Haploids adapt faster than diploids across a range of environments

A. C. Gerstein, L. A. Cleathero, M. A. Mandegar, S. P. Otto

Research output: Contribution to journalArticlepeer-review

57 Scopus citations


Despite a great deal of theoretical attention, we have limited empirical data about how ploidy influences the rate of adaptation. We evolved isogenic haploid and diploid populations of Saccharomyces cerevisiae for 200 generations in seven different environments. We measured the competitive fitness of all ancestral and evolved lines against a common competitor and find that in all seven environments, haploid lines adapted faster than diploids, significantly so in three environments. We apply theory that relates the rates of adaptation and measured effective population sizes to the properties of beneficial mutations. We obtained rough estimates of the average selection coefficients in haploids between 2% and 10% for these first selected mutations. Results were consistent with semi-dominant to dominant mutations in four environments and recessive to additive mutations in two other environments. These results are consistent with theory that predicts haploids should evolve faster than diploids at large population sizes.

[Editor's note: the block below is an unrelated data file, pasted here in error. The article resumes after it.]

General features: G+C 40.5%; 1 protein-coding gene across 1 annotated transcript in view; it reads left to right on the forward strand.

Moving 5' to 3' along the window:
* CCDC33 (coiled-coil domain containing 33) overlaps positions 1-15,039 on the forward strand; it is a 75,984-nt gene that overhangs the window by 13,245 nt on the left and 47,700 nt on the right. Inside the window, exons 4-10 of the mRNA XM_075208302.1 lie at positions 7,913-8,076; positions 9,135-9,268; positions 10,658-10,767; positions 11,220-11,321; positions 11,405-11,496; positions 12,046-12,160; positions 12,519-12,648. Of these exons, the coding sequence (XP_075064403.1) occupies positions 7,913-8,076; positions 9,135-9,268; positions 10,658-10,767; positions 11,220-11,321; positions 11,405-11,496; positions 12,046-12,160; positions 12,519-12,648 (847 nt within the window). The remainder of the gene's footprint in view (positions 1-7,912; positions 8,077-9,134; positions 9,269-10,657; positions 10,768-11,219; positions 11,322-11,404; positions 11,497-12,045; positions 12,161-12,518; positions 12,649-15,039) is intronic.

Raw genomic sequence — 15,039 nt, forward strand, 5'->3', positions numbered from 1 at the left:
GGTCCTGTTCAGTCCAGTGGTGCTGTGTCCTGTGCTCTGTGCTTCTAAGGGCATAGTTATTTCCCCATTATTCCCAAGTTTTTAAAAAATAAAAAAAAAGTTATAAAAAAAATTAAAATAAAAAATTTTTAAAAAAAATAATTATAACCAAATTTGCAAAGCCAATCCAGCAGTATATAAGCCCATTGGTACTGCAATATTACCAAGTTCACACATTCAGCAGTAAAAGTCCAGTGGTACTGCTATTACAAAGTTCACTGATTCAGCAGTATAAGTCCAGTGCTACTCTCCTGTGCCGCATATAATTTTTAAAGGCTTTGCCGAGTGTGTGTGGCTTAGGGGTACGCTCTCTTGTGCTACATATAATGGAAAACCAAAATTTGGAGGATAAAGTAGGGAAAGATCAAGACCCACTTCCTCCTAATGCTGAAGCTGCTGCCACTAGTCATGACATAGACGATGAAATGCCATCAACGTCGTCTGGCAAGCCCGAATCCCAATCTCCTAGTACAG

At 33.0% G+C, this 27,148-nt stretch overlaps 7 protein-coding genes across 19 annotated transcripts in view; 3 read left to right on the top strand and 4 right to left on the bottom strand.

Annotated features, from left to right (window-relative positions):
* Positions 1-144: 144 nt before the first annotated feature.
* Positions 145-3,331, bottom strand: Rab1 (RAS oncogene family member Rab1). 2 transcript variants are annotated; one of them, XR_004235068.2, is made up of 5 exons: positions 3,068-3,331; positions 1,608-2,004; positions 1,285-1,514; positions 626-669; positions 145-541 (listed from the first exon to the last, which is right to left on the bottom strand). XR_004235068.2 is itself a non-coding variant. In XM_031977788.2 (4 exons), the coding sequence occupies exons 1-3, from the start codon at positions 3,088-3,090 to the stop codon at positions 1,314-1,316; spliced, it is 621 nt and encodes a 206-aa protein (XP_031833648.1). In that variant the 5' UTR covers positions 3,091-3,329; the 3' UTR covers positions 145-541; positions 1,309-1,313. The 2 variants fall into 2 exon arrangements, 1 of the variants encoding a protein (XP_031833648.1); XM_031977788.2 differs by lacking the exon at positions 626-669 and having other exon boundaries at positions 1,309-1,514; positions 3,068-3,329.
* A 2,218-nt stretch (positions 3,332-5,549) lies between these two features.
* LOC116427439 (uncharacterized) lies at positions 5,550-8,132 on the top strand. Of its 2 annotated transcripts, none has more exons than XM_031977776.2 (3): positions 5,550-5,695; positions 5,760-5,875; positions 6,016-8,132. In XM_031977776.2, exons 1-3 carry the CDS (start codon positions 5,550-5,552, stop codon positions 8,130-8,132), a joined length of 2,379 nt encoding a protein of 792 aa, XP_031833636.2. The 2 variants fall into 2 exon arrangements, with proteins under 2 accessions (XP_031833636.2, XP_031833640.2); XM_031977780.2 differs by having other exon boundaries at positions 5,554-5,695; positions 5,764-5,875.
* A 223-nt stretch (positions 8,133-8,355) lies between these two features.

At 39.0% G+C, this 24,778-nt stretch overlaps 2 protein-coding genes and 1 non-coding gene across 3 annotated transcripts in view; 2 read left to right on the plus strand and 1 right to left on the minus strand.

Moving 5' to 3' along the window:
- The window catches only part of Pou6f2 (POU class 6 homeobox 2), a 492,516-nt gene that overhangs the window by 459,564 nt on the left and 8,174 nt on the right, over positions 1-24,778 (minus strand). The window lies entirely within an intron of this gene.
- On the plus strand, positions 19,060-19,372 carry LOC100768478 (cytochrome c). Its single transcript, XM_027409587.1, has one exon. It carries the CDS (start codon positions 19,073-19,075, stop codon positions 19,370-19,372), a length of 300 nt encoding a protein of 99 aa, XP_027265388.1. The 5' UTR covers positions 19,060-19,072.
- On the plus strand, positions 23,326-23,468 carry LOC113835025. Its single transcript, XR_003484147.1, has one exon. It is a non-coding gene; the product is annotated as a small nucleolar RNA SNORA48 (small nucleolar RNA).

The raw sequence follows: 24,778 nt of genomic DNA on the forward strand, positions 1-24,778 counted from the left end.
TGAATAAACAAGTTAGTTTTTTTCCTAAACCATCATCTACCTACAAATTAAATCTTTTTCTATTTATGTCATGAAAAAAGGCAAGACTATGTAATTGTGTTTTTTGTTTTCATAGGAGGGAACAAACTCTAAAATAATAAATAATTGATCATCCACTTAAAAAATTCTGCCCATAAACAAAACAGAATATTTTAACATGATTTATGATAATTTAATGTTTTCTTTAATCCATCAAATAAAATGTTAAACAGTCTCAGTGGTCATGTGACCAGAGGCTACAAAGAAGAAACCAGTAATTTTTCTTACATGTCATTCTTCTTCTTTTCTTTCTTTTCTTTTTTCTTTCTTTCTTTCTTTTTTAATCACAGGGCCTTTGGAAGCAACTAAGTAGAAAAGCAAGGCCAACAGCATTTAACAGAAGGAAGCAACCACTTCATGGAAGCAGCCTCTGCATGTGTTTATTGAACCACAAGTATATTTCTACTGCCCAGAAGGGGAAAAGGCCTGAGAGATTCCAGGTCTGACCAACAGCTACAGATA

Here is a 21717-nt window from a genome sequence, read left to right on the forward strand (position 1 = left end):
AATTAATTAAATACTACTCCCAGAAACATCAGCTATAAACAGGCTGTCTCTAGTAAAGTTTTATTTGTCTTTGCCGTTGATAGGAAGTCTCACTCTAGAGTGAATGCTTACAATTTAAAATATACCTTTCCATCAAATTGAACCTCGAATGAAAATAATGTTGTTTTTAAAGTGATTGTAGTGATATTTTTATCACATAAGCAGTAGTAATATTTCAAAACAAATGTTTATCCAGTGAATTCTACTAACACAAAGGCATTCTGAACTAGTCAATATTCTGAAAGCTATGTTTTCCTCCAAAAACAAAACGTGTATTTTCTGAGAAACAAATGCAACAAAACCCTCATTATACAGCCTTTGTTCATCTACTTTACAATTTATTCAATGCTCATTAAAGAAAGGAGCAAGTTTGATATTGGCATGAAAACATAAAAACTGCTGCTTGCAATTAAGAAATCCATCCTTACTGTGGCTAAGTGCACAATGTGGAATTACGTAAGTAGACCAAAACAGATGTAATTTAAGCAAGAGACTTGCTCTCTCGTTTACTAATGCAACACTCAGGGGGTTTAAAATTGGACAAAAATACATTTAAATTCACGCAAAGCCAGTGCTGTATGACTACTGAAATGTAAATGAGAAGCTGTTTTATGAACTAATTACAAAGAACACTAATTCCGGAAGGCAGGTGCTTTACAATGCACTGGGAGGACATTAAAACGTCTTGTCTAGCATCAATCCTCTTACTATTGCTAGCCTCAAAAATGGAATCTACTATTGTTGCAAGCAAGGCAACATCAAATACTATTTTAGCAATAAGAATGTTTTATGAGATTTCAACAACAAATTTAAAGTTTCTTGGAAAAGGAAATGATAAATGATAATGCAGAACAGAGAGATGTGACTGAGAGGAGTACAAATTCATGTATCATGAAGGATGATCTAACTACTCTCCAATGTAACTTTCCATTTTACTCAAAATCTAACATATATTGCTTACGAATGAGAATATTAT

Original languageEnglish (US)
Pages (from-to)531-540
Number of pages10
JournalJournal of evolutionary biology
Issue number3
StatePublished - Mar 2011
Externally publishedYes


  • Beneficial mutations
  • Dominance
  • Ploidy
  • Rate of adaptation
  • Saccharomyces cerevisiae


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